It’s an off day for the San Francisco Giants, as they head out on a lengthy, 10-game road trip—tied for their longest voyage of the year. So, let’s take a look at who the Giants will be facing, as they look to continue building on their lead in the National League West.
The past few days I’ve been touting the starting rotation amazing run of quality starts: in the past 14 games, they’ve had 13 of them, which happens to be how many games the Giants have won in that time.
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The trend is in grave danger this weekend, however, since Matt Cain, Madison Bumgarner and Johnny Cueto will be toeing the rubber in Colorado. That’s of course no slight against the pitchers, just the nature of the mile-high yard they’ll be pitching in.
Then again, not every game at Coors Field results in a football score. The way the Giants starters have been shutting down opponents the past couple weeks, it might take more than high altitude to disrupt their rhythm. And if the Giants’ bats don’t wake up this weekend, Colorado fans could be in for some uncharacteristically low-scoring games.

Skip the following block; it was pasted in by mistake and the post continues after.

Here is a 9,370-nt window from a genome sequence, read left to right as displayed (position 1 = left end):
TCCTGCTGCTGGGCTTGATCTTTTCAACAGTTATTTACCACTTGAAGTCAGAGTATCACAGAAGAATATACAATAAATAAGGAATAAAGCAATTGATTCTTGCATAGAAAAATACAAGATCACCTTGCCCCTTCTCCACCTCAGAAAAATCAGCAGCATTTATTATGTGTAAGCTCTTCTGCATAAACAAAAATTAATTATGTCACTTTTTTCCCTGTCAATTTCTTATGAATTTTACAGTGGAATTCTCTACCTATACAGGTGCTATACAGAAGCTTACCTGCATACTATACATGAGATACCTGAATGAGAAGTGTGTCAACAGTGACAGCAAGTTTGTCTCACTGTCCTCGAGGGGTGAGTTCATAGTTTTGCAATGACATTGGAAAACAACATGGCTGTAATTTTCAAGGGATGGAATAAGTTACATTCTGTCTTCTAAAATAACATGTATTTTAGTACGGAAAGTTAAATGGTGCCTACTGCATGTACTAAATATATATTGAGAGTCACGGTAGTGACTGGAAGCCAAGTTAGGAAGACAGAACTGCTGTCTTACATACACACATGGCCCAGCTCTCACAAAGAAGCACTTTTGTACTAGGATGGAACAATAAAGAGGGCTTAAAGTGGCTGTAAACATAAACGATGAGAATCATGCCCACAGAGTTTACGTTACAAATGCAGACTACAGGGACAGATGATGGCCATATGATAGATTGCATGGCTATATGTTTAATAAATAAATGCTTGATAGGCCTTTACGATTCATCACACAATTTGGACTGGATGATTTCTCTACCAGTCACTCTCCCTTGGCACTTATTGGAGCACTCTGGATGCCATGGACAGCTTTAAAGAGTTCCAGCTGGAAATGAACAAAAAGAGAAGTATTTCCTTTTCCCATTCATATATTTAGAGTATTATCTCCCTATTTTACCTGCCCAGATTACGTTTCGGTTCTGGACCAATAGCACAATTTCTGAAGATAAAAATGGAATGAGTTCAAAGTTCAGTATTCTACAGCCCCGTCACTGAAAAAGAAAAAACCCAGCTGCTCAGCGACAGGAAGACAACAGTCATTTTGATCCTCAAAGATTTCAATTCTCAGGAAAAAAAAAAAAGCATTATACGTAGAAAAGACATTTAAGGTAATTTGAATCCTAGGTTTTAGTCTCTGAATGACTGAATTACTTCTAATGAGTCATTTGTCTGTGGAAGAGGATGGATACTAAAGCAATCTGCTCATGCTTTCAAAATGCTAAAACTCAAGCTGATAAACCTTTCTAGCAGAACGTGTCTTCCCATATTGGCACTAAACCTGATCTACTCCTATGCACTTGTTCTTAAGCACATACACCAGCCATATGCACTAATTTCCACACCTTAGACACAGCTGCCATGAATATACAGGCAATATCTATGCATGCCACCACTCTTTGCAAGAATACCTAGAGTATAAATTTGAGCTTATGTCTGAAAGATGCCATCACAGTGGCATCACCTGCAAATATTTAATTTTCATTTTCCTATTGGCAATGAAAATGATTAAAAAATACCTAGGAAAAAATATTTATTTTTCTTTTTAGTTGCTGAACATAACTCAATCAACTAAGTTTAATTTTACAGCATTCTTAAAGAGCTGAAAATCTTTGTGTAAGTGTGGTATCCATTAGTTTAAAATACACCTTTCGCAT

The Rockies will be motivated. While the Giants are beginning a long road trip of the year, the Rockies will be coming off a longest-of-the-season trip of their own. It’s been a rough one, in which they have lost six of eight (they wrap up their eastern journey with a game at Boston today), so they’ll be hoping their return home remedies their losing ways—and springboards them back into the divisional race.
After staying tight atop the NL West standings with the Giants and Los Angeles Dodgers through the first five weeks or so, they’re now seven games behind San Francisco. Los Angeles is 4½ games back.
If the Giants can continue their winning ways in Colorado, it will likely continue at their next stop, too: a four-game set with the lowly Atlanta Braves, probably the worst MLB team since the 2003 Tigers squad that lost 119 games. (The Braves are on the exact same win-loss pace.) Stranger things have happened, but it would be a big surprise if the Giants didn’t take at least three games in Atlanta, before heading St. Louis for the most challenging series of the trip.
The Cardinals’ 24-23 record isn’t great, but they lead the National League in scoring and having the pitching talent to compete.
The Giants could very well take two of three from the Rockies, three of four from the Braves (if not all four games), and then battle the Cardinals in a rubber match when they face off June 5 on Sunday Night Baseball. San Francisco’s record stands at 30-19 heading into the trip. Expect it to be around 37-22 when they return home.